Unfortunately, he had made a connection with a dealer (probably through a Dead Show) and sold a couple of “hits” to a 16 year old at the high school. The 16 year old’s parents found the drugs and called the police. The police threatened this kid with serious punishment if he didn’t cooperate. So he called my friend and asked if he could buy three “sheets” (about 300 “hits”) of acid. My friend, seeing the profit in this exchange, did the deal. When he came to deliver the drugs the police arrested him.

He did seven years in prison.

He didn’t mean it.

His story was not unique. Almost everyone I grew up with was involved in drug use, many with LSD. Be shocked if you want, but I hear heroin is the big thing in the suburbs these days. Public school kids do it. Private school kids do more of it, since they have more money. It is just a matter of time and fate before another kid like my friend goes off to prison for selling drugs. A life ruined for a bad choice, because of bad policy

The Monday, October 3, 2005 New York Times includes a long, excellent article on young people who serve life sentences in this country. It turns out we are quite alone in our eagerness to put our young people behind bars for life. In fact …
Life without parole, the most severe form of life sentence, is theoretically available for juvenile criminals in about a dozen countries. But a report to be issued on Oct. 12 by Human Rights Watch and Amnesty International found juveniles serving such sentences in only three others. Israel has seven, South Africa has four and Tanzania has one.

By contrast, the report counted some 2,200 people in the United States serving life without parole for crimes they committed before turning 18. More than 350 of them were 15 or younger, according to the report.
As a teacher, and a recipient of a Masters of Educational Psychology I think I can speak with some authority about the decision-making skills of young people. They rarely have any. They often make decisions based on impulse and regret their decisions shortly after. They often don’t really mean to do what they do.

Politicians are always looking for an angle, something to set themselves apart from the pack, as it were. It has long been considered political suicide in this country to be “soft on crime”. While this phrase is essentially meaningless, thousands of politicians have picked up the mantle of “tough on crime” and campaigned on the promise to reform the “lenient” penalties that some criminals receive.

These politicians often win (fear is a strong motivator) and over the last 20 years this country has seen an increase in mandatory sentencing, the kind of thing my drug-dealing friend faced.

But did these politicians really mean it? Do they really want every criminal sentenced the same way? Studies have proven that “tough on crime” doesn’t work. So why do we continue to ruin young people’s lives for mistakes they have made?

Do we really mean it? Do we really want to throw people away because they have made mistakes? How far down in the pit would each of us be if we had every mistake, every sin judged before a court of law? How eager are we to be forgiven, and how eager are we to forgive?

Saturday, October 01, 2005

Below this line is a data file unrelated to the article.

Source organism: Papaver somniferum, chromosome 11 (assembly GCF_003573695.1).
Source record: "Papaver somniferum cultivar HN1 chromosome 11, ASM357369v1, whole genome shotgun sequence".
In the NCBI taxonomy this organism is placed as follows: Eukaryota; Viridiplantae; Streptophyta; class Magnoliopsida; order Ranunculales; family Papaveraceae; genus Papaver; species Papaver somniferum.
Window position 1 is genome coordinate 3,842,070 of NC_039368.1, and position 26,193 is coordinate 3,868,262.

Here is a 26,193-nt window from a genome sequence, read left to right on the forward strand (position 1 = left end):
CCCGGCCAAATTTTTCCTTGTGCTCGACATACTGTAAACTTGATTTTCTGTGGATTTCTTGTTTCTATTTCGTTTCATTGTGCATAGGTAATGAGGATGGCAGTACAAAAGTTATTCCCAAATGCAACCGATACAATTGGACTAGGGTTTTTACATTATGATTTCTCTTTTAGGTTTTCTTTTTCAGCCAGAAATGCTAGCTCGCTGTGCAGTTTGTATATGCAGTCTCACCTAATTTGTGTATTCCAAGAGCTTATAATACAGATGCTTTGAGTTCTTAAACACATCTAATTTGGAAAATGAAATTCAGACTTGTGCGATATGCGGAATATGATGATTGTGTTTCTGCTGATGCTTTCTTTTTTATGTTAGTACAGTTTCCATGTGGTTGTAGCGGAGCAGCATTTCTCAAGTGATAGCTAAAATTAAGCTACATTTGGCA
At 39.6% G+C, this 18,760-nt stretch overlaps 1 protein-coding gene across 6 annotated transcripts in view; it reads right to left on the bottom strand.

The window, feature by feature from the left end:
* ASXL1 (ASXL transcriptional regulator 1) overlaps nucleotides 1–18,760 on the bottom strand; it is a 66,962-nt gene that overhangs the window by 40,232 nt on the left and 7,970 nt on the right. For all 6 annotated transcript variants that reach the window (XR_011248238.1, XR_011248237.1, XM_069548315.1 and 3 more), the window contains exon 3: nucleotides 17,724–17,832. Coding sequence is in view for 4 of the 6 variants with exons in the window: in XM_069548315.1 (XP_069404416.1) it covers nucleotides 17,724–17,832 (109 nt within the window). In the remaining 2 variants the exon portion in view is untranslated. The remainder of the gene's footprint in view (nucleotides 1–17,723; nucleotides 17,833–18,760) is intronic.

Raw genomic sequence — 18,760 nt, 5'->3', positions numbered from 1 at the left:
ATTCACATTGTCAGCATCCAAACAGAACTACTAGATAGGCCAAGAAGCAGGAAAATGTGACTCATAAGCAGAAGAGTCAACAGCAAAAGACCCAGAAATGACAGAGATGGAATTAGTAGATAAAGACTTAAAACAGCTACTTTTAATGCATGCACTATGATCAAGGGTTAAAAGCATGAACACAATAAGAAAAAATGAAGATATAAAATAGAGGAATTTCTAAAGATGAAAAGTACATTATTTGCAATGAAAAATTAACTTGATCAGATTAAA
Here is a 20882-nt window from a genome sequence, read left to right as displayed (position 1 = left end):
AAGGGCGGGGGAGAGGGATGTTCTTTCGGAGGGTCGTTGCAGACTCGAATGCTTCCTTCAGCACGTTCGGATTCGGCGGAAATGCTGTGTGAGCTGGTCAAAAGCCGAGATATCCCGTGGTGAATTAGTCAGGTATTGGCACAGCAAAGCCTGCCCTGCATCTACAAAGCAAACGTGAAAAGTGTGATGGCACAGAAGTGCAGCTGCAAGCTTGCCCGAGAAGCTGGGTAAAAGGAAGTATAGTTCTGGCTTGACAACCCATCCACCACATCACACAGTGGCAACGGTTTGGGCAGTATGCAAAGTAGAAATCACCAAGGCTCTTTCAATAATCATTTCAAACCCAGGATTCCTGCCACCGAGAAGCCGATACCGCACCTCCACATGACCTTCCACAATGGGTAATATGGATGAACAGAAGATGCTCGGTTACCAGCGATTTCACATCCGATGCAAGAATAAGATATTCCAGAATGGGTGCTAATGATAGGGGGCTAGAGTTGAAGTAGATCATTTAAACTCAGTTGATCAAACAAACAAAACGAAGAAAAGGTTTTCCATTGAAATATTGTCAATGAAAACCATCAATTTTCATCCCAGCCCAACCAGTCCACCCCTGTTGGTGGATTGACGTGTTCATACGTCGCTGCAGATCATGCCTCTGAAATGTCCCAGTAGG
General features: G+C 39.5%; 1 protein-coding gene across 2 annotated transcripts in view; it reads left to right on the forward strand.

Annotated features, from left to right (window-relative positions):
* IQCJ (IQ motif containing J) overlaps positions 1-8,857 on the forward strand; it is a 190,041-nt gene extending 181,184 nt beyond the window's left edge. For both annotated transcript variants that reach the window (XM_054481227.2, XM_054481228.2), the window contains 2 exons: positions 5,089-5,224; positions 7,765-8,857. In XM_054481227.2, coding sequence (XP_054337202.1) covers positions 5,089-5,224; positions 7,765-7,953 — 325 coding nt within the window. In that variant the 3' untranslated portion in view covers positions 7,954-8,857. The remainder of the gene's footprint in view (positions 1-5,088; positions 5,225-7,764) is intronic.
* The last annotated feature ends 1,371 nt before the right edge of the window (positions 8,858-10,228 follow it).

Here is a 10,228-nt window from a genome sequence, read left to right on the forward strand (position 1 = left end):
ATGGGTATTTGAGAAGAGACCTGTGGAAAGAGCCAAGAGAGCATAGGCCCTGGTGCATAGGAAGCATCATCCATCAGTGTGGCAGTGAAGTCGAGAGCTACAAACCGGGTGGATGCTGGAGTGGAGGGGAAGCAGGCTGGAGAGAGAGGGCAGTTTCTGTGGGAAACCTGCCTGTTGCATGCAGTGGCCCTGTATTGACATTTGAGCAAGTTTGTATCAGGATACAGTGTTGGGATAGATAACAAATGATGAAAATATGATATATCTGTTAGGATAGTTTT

Someone stole my laptop ...
It happened at school while I was right outside the room. The last bell had rung, I was doing hall duty, came back in the room and it was gone. Whoosh! Just like that.

Beyond the typical laptop withdrawal, I am of course concerned about the personal info on the laptop. Pictures, music, some financial stuff, etc. If anyone has any advice on how to best contain the damage from losing a laptop, I'd love to hear it.

I made the mistake on Monday (when the theft occurred) of going to the Urbana Police Department. After waiting almost an hour to see an officer, the man I did see informed me that he was leaving on vacation the next day and the case would be transferred to another officer. He assumed the other officer would be coming by the school on Tuesday to interview some kids, get more detailed information, etc.

Tuesday came and went - I called the department in the afternoon and was informed by the receptionist that the chances of recovery were slim (thanks! maybe we shouldn't even bother investigating?). I talked to her supervisor who told me he would send someone over and get back to me.

Wednesday came and went. I heard there was an officer in to see the principal, but no one contacted me and students were not interviewed by the police.

Thursday came and went. Friday came and went. Nothing. No investigation at all.

Now it is Saturday and I am using a borrowed computer. If this is the kind of response the UPD gives to a white, middle class, public employee who has a $1000 computer stolen from his classroom, can you just imagine the kind of treatment the folks on the way to county lock-up are receiving? Can you imagine how I might be treated if I lived in a bad neighborhood and I had a break-in?

I used to enjoy the fact that I can spin around town 10-15 miles over the speed limit and a UPD officer wouldn't even look twice. I used to like the fact that I could go weeks without even seeing a police car in my neighborhood. It made me feel safer, actually, to not have the cops around.

Now I realize that it might be nice to actually have a police department that serves the citizens. You know, the kind that would spend a couple of hours investigating a theft at a public school, or maybe occasionally roll through a neighborhood and give a wave - that kind of thing.

Where’s Barney Fife when you need him anyway?